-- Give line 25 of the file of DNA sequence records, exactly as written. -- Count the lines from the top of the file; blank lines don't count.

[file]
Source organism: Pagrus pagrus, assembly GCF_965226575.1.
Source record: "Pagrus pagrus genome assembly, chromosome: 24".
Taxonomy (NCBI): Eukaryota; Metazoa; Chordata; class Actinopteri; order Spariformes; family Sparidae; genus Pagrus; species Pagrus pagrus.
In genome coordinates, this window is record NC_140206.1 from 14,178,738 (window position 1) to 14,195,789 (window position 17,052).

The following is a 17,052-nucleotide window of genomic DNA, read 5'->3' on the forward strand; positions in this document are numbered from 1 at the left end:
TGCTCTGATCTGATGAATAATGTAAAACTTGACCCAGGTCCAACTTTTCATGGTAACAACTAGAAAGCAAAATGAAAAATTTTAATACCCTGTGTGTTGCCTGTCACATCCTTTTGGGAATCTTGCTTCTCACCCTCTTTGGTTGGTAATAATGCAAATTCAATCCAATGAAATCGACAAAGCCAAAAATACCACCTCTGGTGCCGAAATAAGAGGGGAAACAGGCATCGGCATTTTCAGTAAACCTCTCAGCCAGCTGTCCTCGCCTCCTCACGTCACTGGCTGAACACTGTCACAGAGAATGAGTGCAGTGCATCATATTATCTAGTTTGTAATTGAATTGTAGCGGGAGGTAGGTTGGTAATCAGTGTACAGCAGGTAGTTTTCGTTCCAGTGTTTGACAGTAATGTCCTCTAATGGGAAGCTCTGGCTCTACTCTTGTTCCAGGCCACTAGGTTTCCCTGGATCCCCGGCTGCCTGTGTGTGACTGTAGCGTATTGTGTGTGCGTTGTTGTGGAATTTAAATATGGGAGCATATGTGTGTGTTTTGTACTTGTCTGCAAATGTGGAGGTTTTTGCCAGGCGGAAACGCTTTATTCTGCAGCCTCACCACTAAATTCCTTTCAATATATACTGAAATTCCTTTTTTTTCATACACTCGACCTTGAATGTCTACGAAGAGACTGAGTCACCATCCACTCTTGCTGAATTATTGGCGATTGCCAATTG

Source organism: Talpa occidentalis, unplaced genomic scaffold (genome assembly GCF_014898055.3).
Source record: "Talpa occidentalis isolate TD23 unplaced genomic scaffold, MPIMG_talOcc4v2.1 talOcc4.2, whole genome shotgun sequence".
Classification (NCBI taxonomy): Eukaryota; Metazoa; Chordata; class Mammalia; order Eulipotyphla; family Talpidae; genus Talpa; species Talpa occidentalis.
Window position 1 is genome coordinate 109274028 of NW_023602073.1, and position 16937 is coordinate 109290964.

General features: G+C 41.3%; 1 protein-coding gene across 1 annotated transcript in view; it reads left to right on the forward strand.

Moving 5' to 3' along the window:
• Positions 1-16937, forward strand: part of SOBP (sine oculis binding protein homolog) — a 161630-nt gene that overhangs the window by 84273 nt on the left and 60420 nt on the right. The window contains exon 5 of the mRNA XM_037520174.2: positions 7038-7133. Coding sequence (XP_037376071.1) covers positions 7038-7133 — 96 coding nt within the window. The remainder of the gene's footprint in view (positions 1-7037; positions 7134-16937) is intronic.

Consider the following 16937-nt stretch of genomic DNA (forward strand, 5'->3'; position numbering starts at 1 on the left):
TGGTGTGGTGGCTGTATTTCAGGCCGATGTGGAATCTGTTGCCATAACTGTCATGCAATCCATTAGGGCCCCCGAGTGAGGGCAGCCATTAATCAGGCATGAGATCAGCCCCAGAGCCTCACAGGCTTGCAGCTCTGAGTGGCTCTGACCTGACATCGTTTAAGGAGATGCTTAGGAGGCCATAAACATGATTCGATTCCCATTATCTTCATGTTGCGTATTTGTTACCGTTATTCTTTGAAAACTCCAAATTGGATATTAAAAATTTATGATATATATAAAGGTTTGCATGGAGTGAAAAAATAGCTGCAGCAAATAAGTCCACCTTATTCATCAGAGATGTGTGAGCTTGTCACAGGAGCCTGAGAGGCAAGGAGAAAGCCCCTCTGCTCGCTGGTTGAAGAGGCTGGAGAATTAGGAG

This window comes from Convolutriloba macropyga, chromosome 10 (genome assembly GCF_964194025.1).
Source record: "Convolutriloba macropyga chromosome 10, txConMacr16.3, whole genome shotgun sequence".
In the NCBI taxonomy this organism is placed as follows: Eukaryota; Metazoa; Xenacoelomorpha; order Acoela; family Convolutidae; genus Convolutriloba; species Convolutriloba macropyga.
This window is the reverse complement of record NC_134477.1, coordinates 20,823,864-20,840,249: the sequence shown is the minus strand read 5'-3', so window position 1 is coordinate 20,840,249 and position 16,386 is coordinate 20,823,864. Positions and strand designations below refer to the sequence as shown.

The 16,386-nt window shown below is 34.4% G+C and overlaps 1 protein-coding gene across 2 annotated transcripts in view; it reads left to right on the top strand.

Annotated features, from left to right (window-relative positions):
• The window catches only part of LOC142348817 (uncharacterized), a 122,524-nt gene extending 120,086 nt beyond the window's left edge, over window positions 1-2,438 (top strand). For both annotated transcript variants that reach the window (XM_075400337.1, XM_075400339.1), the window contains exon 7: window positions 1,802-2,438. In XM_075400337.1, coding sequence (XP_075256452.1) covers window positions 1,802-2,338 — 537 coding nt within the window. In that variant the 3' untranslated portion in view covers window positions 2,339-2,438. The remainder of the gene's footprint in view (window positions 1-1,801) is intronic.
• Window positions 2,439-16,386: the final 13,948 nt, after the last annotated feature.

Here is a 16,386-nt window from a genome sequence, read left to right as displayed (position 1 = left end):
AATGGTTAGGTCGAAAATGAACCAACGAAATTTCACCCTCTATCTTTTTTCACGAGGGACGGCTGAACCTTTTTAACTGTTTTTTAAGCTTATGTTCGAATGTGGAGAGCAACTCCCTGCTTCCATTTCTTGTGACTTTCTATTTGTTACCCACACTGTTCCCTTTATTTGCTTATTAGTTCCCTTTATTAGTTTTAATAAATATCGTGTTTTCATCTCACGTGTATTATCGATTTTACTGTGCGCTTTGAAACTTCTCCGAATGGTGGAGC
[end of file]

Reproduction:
AATGGTTAGGTCGAAAATGAACCAACGAAATTTCACCCTCTATCTTTTTTCACGAGGGACGGCTGAACCTTTTTAACTGTTTTTTAAGCTTATGTTCGAATGTGGAGAGCAACTCCCTGCTTCCATTTCTTGTGACTTTCTATTTGTTACCCACACTGTTCCCTTTATTTGCTTATTAGTTCCCTTTATTAGTTTTAATAAATATCGTGTTTTCATCTCACGTGTATTATCGATTTTACTGTGCGCTTTGAAACTTCTCCGAATGGTGGAGC